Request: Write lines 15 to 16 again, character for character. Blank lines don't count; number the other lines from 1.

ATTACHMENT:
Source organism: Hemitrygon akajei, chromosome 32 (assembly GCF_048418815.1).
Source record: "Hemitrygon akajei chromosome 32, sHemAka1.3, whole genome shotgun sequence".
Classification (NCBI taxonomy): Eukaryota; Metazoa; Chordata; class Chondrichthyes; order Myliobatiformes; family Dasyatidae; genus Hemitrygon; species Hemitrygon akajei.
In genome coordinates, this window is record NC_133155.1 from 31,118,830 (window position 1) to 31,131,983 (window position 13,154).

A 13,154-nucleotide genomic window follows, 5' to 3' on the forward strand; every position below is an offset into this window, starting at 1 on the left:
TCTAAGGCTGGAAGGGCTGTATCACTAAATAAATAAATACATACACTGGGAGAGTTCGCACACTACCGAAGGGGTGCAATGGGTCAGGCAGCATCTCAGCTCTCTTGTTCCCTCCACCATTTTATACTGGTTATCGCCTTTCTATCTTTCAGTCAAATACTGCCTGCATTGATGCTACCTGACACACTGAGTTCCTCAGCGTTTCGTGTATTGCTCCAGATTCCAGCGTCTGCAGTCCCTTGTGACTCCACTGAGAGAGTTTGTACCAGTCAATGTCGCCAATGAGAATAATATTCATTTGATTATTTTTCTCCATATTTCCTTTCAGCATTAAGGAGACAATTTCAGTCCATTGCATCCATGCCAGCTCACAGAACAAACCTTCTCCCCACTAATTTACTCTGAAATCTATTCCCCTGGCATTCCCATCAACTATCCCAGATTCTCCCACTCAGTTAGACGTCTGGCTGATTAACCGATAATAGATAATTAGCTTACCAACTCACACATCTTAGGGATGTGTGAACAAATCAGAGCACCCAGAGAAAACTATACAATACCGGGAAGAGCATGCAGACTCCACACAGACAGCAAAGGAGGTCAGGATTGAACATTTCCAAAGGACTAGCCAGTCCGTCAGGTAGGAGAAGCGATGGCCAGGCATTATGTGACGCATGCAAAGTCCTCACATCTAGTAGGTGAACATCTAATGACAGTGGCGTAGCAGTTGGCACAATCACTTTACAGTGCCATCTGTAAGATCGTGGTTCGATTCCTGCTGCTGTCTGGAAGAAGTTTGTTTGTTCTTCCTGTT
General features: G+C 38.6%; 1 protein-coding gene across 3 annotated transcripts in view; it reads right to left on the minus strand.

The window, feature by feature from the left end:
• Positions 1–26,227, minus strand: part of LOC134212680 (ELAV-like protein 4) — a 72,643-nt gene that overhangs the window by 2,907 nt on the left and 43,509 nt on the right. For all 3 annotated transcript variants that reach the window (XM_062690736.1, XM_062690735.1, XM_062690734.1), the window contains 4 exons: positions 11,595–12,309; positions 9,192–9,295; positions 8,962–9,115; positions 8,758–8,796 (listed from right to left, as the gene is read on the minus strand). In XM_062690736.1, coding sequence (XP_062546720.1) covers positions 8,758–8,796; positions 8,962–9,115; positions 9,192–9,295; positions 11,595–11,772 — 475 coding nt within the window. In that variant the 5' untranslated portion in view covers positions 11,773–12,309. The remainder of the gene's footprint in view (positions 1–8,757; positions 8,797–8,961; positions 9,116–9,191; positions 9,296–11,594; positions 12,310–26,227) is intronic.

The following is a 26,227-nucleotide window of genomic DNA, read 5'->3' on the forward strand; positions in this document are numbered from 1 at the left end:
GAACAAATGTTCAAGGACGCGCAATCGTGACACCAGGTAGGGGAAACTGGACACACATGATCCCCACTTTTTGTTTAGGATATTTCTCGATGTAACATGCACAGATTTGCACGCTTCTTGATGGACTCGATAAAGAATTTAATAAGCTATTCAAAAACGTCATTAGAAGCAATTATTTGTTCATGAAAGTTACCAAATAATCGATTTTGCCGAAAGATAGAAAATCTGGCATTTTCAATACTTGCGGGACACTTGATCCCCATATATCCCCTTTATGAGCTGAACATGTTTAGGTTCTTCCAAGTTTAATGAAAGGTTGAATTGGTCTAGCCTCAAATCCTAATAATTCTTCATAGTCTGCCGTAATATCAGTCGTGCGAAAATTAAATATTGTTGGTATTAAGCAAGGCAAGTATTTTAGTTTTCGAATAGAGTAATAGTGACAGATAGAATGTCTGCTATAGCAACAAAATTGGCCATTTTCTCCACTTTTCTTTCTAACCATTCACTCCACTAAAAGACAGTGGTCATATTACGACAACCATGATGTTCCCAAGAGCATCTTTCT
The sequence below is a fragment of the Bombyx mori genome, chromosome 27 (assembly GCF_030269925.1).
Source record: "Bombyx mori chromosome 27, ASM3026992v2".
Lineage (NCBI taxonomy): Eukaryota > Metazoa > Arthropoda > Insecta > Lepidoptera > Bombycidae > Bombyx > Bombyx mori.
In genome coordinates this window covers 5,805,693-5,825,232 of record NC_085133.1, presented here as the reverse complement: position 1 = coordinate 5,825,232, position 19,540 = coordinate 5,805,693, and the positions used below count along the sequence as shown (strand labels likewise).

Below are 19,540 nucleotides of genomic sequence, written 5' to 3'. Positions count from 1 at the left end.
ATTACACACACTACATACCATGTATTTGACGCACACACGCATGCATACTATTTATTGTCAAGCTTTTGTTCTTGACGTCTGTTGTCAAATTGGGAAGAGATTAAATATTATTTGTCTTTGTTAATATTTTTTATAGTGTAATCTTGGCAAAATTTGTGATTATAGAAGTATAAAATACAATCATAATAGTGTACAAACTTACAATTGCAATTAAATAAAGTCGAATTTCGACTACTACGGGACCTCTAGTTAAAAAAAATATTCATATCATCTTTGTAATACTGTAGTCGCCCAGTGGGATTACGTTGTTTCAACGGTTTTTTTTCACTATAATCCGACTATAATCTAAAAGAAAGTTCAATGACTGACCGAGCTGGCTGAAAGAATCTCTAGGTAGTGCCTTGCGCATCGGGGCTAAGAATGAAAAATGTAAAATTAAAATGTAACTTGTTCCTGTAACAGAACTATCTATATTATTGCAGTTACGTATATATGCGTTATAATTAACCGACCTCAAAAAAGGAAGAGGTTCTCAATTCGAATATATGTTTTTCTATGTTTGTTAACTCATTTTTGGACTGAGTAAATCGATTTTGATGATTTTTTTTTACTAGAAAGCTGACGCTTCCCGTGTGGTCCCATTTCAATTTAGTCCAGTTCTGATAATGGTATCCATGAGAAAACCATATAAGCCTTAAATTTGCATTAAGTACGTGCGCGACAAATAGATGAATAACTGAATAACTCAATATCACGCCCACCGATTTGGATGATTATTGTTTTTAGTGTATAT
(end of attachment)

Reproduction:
In genome coordinates this window covers 5,805,693-5,825,232 of record NC_085133.1, presented here as the reverse complement: position 1 = coordinate 5,825,232, position 19,540 = coordinate 5,805,693, and the positions used below count along the sequence as shown (strand labels likewise).

Below are 19,540 nucleotides of genomic sequence, written 5' to 3'. Positions count from 1 at the left end.